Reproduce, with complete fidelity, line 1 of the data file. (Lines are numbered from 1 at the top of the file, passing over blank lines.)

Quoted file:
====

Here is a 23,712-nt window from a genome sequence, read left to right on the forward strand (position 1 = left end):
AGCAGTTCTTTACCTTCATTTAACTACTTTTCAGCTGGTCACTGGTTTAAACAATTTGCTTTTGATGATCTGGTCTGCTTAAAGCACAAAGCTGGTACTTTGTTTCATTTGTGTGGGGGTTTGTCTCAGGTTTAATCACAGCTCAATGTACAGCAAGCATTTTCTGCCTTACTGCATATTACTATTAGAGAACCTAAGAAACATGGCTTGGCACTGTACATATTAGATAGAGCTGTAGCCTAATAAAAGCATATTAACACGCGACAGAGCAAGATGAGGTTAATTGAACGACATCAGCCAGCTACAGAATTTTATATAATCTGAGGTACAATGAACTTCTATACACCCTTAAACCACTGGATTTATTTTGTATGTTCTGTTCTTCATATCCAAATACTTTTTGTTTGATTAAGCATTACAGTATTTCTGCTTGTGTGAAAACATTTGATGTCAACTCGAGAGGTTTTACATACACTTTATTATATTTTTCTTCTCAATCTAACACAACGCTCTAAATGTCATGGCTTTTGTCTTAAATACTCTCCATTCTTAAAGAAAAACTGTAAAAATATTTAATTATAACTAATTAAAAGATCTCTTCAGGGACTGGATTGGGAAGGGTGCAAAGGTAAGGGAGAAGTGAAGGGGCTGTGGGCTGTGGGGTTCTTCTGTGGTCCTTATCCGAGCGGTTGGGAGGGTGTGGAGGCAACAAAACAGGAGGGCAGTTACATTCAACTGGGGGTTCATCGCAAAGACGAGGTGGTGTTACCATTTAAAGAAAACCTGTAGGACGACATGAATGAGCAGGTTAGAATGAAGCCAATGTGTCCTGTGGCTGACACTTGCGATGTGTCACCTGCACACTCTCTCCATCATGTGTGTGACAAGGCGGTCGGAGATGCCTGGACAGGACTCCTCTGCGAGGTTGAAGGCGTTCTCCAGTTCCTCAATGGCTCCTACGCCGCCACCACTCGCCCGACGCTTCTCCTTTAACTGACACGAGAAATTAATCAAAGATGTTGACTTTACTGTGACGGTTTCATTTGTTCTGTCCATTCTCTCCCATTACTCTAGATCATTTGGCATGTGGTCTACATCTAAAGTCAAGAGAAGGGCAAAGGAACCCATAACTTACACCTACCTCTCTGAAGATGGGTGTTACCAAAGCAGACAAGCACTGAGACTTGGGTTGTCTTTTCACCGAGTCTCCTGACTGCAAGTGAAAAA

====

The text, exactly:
Here is a 23,712-nt window from a genome sequence, read left to right on the forward strand (position 1 = left end):